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Kewaa’s baskets


rowing up a woman was not an easy task for the women of Kewaa’s village. The burdens of every day were hard on a woman’s spirit and body. Kewaa saw this through her young eyes.

One day, as she helped her mother scrape a hide in preparation to make clothes from it, she dared to ask, “Why do we work so hard and when we are sad and so tired, we have to keep all these woes to ourselves?”

Kewaa’s mother stopped and, taken by surprise by her daughter’s question, very softly asked, “Why do you ask such questions? Complaining will not get anything done and no one wants to hear our problems. You should not let anyone hear you talk like that, especially the men.”

“But the men have their games and sit around and talk. They can complain,” Kewaa was quick to answer.

“I know, my daughter,” her mother replied. “You are right. There are days when it is very hard for me to do my tasks. There are times when I think about your grandmother, my mother and how I miss her so. My sadness keeps me from doing my work. Where did all these questions come from my daughter? You are always so quiet. You are young. You should not worry so over such things.”

Kewaa became quiet for a while, but she felt she had to answer her mother and explain her feelings. She told her mother she also had days of sadness and days when she was so tired that she found it hard to work. She was no different because she was younger. Illness, sadness and just being troubled do not happen only to older people, but to everyone.

Her mother sighed and said, “You think too much.”

Kewaaa became very quiet and went on with all her tasks of the day.

Later on, as the sun was starting to leave to make room for the moon, she took a walk to the river. It was her favorite place to go. She would watch the fish peek at her from the river; listen to the trees sing their song in the breeze and just try her best to feel good about her day. But that evening was different. She was sad and she could not help herself. Tears rolled down her face as she leaned over to look into the world of the river. Crying seemed the only way to get rid of her burdens.

As she wiped her eyes, she noticed the reflection in the water. The reflection was not her own, but a beautiful woman with long white hair. Startled but not scared, she asked the woman in the water, “Who are you?”

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“It matters not who I am,” the reflection answered. “But I know who you are and I am used to a smiling face. I have never seen you sad. Why do you cry?”

Kewaa told all her complaints and woes to the kind face in the water and it made her feel good. “I am sorry to tell you of all my burdens, but what could I do?” The woman smiled and said, “You need to find a way to put these burdens to rest in a special place. Make baskets from the reeds and grasses. Have the other women help you. Then make sure every home has a basket in it placed by the entrance.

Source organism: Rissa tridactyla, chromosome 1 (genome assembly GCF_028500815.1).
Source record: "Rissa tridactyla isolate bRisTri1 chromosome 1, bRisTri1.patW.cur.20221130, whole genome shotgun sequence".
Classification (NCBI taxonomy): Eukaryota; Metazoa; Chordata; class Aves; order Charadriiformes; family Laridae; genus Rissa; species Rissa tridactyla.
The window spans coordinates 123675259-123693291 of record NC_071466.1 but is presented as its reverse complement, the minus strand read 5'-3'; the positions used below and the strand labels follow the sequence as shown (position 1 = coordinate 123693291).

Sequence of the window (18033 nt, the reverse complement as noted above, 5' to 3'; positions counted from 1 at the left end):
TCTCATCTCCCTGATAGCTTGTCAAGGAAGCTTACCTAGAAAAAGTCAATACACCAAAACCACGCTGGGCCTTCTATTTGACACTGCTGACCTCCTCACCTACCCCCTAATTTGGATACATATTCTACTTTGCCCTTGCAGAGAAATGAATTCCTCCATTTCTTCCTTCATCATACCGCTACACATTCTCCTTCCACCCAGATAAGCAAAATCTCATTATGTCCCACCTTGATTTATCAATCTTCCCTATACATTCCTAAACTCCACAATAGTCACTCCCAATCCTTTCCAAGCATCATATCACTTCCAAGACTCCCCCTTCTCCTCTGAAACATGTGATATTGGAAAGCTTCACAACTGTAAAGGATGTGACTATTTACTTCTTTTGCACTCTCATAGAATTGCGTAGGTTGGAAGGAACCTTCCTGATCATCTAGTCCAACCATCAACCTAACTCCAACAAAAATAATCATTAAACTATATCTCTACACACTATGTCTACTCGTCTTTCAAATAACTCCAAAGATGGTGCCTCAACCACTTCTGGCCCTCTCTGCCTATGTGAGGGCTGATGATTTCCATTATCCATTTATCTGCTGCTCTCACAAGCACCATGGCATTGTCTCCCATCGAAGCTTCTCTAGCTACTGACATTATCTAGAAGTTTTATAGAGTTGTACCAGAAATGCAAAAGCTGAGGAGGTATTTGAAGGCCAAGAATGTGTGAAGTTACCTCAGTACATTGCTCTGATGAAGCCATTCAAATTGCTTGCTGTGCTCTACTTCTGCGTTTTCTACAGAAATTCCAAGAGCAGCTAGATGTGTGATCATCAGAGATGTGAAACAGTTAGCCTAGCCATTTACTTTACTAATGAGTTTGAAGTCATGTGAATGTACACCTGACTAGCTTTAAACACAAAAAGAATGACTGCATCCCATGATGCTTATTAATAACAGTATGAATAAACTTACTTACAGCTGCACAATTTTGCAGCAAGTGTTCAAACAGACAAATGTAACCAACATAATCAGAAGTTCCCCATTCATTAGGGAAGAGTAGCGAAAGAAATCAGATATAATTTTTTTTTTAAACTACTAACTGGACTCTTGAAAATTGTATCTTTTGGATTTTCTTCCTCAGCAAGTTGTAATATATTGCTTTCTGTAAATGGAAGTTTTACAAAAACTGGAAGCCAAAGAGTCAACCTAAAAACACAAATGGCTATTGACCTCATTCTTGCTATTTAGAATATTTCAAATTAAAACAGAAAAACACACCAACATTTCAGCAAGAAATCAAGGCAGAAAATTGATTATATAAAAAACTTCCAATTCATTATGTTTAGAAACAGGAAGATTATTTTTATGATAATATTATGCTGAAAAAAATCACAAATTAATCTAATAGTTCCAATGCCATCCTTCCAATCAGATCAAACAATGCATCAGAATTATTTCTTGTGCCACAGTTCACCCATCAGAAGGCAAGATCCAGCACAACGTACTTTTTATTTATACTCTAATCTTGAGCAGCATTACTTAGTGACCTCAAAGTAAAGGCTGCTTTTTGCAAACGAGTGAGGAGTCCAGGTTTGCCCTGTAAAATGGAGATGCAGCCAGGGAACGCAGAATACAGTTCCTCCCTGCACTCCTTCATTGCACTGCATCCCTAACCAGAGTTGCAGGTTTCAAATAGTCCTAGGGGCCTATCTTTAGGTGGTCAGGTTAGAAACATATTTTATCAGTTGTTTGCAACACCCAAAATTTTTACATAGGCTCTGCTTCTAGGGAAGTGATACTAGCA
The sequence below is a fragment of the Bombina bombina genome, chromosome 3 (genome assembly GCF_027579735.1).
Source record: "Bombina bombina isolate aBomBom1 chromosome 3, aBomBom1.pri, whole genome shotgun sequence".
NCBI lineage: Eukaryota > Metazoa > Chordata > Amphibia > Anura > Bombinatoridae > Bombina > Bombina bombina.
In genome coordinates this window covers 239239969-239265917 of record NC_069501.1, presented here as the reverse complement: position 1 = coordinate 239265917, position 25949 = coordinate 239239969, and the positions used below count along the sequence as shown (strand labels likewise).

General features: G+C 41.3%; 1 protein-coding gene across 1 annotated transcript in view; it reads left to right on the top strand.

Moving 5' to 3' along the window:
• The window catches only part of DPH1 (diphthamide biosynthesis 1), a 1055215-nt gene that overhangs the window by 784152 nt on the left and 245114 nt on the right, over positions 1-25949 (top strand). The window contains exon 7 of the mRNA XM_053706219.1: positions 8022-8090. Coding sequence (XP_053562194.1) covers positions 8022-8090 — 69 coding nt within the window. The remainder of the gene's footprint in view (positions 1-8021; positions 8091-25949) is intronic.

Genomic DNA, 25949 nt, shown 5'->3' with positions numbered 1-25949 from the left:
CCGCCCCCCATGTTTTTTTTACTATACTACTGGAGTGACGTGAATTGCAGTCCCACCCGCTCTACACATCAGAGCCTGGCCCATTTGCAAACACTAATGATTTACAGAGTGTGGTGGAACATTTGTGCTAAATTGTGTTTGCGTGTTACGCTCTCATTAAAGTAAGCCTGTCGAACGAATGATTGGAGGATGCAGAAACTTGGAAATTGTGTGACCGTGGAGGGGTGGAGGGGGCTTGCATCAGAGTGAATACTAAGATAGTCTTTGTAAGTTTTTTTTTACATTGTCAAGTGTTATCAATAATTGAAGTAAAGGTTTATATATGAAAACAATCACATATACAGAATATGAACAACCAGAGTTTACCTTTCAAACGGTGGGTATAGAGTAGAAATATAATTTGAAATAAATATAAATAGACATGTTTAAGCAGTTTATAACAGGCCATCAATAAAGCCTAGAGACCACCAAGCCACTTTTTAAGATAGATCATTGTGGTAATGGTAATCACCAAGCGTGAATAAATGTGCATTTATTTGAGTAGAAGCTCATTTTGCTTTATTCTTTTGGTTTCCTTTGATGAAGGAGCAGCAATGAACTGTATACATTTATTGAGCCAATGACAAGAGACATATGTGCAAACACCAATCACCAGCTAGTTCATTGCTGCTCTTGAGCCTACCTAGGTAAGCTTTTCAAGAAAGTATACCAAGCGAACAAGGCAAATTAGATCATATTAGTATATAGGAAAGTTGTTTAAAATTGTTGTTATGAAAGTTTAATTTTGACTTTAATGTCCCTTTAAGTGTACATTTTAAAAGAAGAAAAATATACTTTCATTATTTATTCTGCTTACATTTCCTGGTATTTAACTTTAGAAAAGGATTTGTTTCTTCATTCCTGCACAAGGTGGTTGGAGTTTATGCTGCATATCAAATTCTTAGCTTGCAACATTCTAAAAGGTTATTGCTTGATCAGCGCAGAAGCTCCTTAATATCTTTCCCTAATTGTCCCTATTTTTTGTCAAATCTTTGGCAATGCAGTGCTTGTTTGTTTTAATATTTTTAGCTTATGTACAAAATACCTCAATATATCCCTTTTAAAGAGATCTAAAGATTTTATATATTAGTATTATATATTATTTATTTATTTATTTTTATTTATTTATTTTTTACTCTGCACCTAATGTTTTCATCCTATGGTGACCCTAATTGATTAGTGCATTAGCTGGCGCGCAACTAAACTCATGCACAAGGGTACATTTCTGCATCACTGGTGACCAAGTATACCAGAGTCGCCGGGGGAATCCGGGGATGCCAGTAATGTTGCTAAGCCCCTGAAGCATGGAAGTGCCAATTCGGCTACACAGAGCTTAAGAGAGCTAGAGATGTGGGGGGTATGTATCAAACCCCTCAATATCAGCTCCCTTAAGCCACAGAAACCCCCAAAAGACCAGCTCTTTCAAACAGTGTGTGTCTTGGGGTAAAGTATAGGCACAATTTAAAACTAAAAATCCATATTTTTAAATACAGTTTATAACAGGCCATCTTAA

“Your homes are a sacred place. You do not want to fill them with worries, illness and anger. Explain to all that they should put their worries in the basket before they enter their homes. Also put their anger there. Send all these burdens and bad feelings away. Let the baskets help you to reach within yourselves for inner strength and wisdom and to solve problems. Let them be the keepers of all your private thoughts. Also tell the people the baskets will make their burdens lighter because, as they give the baskets their burdens, they will become less and so disappear.”

Kewaa promised she would do as the woman told her, but asked, “Who should I tell the people told me this?”

“Tell them the Creator, for he makes the river and I speak for him. Kewaa, please tell your people not to enter another’s home with bad feelings or woes, but to put them in their basket. It would not be good to leave one’s troubles in another’s home. You go now. You have a lot to do. The next time you visit me I hope to see you smiling.”

“You will!” Kewaa replied. “Thank you.”

Off she ran to her home to tell her mother. By the time Kewaa got home, it was past her time for bed and her mother was concerned that something had happened to her.

But after Kewaa told her of her day and what she experienced her mother was very happy. They planned to gather everyone together in the beginning of the new day. After all, there were baskets to be made. As the day was new, Kewaa was sure to be up extra early. She could not wait to spread the word for all to come to her home so she could tell them what she learned. As the people showed up, Kewaa’s mother stood proud as her daughter spoke of the burden baskets. Everyone listened and even then the men helped in gathering reeds and different grasses, for they too needed places to put their burdens.

For the next two days, everyone was busy making baskets; and as they wove the baskets all had a chance to talk and share stories, which made everyone feel good. Laughter ended the night. They finished the last basket. After that night, all had their baskets and all did as Kewaa had said. It helped each one find the strength they needed and make their burdens lighter. Kewaa never saw the woman in the river again, but some say she was looking at herself as an elder.

I, myself, am not gifted in the craft of basketmaking, but you can be sure I have a basket at my door and try to lay my burdens in it every time I come home.

Lim Lim.

Ken “Rainbow Cougar” Edwards, from the Colville Indian Reservation in Washington, is an accomplished painter and storyteller. Edwards is a graduate of the Institute of American Indian Arts in Santa Fe, N.M., and a longtime cartoonist for Indian Country Today.